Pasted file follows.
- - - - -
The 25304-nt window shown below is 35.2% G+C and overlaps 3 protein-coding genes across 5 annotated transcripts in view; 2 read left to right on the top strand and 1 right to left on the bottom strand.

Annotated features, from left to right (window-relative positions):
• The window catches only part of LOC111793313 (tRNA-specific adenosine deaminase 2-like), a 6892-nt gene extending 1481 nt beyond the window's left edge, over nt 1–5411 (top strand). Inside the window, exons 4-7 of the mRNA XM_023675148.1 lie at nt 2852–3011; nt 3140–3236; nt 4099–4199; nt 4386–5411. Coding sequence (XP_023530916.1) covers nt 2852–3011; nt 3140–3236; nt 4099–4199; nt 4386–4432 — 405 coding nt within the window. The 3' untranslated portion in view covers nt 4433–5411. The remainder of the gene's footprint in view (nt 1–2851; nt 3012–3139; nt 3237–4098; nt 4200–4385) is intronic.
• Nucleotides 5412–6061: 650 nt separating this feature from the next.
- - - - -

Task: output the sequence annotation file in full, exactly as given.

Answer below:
The 25304-nt window shown below is 35.2% G+C and overlaps 3 protein-coding genes across 5 annotated transcripts in view; 2 read left to right on the top strand and 1 right to left on the bottom strand.

Annotated features, from left to right (window-relative positions):
• The window catches only part of LOC111793313 (tRNA-specific adenosine deaminase 2-like), a 6892-nt gene extending 1481 nt beyond the window's left edge, over nt 1–5411 (top strand). Inside the window, exons 4-7 of the mRNA XM_023675148.1 lie at nt 2852–3011; nt 3140–3236; nt 4099–4199; nt 4386–5411. Coding sequence (XP_023530916.1) covers nt 2852–3011; nt 3140–3236; nt 4099–4199; nt 4386–4432 — 405 coding nt within the window. The 3' untranslated portion in view covers nt 4433–5411. The remainder of the gene's footprint in view (nt 1–2851; nt 3012–3139; nt 3237–4098; nt 4200–4385) is intronic.
• Nucleotides 5412–6061: 650 nt separating this feature from the next.